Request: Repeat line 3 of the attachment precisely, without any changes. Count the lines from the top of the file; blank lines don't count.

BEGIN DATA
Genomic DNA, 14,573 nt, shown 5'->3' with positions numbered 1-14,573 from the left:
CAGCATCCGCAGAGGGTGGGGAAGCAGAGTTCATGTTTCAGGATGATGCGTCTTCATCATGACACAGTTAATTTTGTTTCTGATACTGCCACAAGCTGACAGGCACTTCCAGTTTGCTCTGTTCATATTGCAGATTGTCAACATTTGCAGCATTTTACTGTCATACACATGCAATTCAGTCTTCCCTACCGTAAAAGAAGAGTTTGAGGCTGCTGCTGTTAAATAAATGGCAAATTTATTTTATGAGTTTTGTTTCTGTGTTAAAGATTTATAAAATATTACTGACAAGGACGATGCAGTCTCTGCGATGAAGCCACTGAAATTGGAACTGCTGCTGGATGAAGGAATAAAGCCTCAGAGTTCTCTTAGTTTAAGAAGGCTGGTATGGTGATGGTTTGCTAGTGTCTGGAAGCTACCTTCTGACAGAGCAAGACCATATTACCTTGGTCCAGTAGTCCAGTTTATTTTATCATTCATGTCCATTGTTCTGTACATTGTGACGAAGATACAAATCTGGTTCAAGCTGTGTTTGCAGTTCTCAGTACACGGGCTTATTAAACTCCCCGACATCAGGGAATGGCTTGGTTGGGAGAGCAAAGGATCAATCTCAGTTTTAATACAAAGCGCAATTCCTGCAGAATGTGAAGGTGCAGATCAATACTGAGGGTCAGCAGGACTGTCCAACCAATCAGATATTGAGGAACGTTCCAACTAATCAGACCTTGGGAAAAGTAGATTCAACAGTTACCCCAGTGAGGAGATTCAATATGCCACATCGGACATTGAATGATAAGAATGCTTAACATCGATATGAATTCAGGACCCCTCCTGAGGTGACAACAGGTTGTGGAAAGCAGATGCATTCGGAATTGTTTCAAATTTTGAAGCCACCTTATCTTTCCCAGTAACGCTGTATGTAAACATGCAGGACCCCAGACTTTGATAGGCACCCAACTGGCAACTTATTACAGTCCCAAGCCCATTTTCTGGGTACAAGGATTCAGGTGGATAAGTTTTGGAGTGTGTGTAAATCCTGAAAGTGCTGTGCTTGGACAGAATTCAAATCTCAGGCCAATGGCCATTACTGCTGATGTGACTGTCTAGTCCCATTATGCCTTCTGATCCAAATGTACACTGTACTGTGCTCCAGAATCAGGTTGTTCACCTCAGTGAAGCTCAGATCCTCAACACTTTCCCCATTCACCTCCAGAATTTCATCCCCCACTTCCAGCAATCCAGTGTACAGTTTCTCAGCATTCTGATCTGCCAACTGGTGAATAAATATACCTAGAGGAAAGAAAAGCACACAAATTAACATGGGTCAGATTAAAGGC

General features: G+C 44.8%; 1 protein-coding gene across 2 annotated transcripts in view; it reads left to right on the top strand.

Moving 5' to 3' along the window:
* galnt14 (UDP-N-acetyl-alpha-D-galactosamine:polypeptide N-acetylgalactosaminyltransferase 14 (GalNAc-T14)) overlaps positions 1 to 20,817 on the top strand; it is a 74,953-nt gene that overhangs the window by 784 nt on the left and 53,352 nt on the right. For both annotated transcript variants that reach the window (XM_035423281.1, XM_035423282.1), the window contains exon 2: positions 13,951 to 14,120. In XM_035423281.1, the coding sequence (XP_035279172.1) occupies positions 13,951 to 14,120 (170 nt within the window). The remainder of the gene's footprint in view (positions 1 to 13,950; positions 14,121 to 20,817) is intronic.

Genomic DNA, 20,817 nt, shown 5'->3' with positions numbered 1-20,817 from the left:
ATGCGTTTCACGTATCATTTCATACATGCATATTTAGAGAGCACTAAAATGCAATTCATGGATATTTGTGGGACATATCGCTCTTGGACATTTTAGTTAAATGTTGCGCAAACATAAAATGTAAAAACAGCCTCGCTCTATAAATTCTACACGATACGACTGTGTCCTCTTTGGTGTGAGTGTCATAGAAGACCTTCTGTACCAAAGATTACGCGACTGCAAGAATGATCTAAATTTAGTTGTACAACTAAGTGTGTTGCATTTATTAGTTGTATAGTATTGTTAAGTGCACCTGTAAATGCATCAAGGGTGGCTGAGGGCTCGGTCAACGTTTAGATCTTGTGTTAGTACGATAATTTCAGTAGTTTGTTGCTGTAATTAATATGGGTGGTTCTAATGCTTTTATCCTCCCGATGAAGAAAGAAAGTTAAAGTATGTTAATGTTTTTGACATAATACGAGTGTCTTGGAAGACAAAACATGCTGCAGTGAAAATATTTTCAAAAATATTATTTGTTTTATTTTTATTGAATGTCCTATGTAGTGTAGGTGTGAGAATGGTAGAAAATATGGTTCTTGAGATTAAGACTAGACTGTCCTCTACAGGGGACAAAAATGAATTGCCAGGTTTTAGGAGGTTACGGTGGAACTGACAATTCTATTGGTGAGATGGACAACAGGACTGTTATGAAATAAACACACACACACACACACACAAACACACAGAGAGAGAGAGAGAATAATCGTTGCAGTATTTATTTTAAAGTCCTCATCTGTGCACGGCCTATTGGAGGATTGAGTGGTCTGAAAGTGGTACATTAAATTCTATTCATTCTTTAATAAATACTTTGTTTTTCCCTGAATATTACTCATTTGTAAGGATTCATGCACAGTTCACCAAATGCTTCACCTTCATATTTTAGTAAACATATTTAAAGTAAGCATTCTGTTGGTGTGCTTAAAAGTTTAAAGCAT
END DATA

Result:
General features: G+C 44.8%; 1 protein-coding gene across 2 annotated transcripts in view; it reads left to right on the top strand.